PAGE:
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When it comes to immigration, President Obama wants to be seen two ways by two different audiences. For Americans resistant to immigration reform, he presents himself as a stalwart enforcer of the law. For those in favor of reform, he casts himself as a humane administrator of an inhumane system.

In an attempt to keep everyone happy, the Obama administration offers "tough on the outside, soft on the inside" rhetoric: secure the border to "finally stem the tide of illegal immigrants" while targeting serious criminals, not "folks who are here just because they're trying to figure out how to feed their families". It's an appealing formula – but it's not what Obama's administration is actually doing.

Human Rights Watch has documented how so-called "targeted" interior enforcement is often anything but. Too many of those apprehended by Immigration and Customs Enforcement (ICE) inside the US and deported as "criminal aliens" are, in fact, people who've been convicted of low-level crimes, such as drug possession or traffic violations.

At the same time, the administration poured nearly $12bn into Customs and Border Protection in 2012, doubling the number of Border Patrol agents and stepping up surveillance in the region. So-called "border removals" are at record levels, now accounting for nearly two-thirds of the 368,644 deportations carried out by ICE in 2013, according to a recent New York Times report that sparked plenty of reaction – but left an important bit of bureaucracy largely unnoticed.

ICE describes "border removals" as people deported after being "apprehended along our borders while attempting to unlawfully enter the US." But the difference between a border removal and an interior removal is not as clear-cut as the administration lets on, and there are signs that many "border removals" involve people who aren't actually crossing the border but just happen to live nearby, or were passing near it when apprehended. Indeed, it appears that in order to be counted as a "border removal" by ICE, it suffices only that a non-citizen be arrested by a Customs and Border Protection officer at a border crossing or by the Border Patrol within 100 miles of a land or sea border.

This spring, I spoke with half a dozen unauthorized immigrants in southern Texas, all of whom had lived and worked in the United States for years. They were parents of US citizens and held jobs in the community. Each had a story of arrest and deportation by the Border Patrol, whether involving themselves or family members. One woman told me about her husband, who was fishing near where he lived in Port Isabel, Texas, 40 miles from the border, when Parks and Wildlife police cited him for not having a permit and called the Border Patrol. After almost 10 years in the US, he was deported within two days.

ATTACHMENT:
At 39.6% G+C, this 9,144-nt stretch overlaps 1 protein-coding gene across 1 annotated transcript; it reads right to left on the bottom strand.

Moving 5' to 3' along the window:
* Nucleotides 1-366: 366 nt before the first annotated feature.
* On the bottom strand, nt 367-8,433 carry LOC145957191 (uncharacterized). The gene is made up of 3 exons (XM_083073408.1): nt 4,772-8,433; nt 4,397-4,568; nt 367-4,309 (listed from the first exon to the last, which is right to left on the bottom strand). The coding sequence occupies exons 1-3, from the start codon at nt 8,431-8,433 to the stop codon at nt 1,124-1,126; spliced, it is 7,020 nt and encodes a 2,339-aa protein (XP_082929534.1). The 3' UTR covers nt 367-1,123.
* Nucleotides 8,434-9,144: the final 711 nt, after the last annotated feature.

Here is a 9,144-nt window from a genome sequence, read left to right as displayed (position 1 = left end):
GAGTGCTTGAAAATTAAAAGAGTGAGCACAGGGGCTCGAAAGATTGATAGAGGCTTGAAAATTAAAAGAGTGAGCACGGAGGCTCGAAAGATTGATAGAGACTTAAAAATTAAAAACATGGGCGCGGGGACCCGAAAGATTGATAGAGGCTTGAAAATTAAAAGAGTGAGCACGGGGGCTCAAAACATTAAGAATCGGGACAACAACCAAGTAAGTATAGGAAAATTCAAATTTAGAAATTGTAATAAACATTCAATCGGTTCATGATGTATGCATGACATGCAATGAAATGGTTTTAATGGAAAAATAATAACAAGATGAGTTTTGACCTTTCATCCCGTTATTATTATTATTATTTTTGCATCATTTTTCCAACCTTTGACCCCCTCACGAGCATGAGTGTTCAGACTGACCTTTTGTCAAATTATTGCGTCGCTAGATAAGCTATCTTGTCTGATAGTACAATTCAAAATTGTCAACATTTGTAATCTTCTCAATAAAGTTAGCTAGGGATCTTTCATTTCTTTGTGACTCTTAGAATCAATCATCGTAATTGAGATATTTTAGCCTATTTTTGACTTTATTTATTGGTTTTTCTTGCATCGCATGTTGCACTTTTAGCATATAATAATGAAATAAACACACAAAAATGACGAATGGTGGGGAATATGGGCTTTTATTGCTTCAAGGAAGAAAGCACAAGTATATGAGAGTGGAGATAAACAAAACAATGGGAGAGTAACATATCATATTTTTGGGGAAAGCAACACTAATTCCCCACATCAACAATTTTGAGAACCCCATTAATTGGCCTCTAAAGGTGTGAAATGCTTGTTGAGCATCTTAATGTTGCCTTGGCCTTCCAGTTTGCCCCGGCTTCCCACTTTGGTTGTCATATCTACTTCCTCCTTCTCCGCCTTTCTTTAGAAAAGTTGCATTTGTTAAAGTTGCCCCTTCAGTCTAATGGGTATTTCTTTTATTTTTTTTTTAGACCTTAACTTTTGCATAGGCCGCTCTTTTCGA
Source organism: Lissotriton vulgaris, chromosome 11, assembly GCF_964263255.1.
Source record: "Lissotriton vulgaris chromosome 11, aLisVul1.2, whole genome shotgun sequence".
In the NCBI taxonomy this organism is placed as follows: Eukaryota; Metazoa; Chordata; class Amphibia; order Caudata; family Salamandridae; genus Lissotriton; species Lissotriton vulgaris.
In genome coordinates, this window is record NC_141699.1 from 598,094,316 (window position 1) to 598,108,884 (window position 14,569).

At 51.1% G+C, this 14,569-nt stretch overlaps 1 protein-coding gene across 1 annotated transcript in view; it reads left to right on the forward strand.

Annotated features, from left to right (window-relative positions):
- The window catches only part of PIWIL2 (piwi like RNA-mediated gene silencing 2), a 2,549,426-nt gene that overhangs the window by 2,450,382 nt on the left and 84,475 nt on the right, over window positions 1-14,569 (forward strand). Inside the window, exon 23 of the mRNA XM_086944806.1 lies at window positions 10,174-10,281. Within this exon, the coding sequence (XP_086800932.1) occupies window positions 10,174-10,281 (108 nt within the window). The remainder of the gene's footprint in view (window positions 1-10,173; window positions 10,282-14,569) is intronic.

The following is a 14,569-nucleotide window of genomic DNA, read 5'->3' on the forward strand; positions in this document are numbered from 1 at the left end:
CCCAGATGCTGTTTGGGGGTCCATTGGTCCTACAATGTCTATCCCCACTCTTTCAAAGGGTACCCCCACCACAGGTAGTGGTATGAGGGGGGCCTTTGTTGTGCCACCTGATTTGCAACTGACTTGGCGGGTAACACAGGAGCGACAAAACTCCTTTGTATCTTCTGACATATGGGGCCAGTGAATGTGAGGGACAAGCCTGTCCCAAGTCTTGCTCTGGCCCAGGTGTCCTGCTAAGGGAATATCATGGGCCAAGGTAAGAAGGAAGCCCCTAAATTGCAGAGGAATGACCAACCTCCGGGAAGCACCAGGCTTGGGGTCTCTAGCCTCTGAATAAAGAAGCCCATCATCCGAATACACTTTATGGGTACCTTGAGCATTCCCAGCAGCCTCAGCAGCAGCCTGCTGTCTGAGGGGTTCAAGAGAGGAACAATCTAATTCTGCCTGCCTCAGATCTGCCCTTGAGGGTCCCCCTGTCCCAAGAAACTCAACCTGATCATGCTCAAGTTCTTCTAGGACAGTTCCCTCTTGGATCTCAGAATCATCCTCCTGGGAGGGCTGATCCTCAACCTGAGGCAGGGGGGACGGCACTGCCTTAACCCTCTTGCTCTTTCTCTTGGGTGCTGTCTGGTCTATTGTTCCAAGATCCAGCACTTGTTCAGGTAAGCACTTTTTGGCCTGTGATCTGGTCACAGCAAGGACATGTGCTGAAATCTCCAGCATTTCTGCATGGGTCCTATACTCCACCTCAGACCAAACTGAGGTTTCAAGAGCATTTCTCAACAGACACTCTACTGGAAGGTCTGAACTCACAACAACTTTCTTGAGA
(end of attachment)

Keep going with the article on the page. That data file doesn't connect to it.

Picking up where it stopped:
These immigrants' stories echo those of others further from the US-Mexico border. Residents of Washington state's Orcas Island recently made news by opposing the deportation of Benjamin Nuñez-Marquez, an unauthorized immigrant who has milled lumber on the island for 15 years. He was stopped by the Border Patrol while driving an 80-year-old neighbor to the hospital.

The case of Nuñez-Marquez is not unique. In 2012, for example, the Border Patrol arrested Mexican immigrants in Batavia, New York, about 40 miles from the Canadian border, and a Guatemalan woman with two US citizen children in Ashtabula, Ohio, on the shores of Lake Erie, according to Border Patrol records obtained by Human Rights Watch. The Guardian recently reported on Latino immigrant workers in Forks, Washington, who live in fear of the Border Patrol trucks that police the Olympic Peninsula near Canada.

To be sure, publicly available data doesn't let us determine exactly how many of these people – the people apprehended by the Border Patrol, then counted as "border removals" – get picked up in the act of crossing, or how many have existing ties to this country. And the vast majority of arrests made by the Border Patrol are in the southern border region, which many migrants cross every year. But, as Human Rights Watch has documented, many migrants who get caught while crossing the border are returning to family with whom they have built lives in the US.

President Obama has tried to convince us that there are good deportations and bad deportations, and that the more than 2m deportations carried out by his administration are mostly the good kind. But there are good reasons for thinking that many of those removed are settled residents who have been torn from their families and communities – and their deportation is inhumane and unnecessary.

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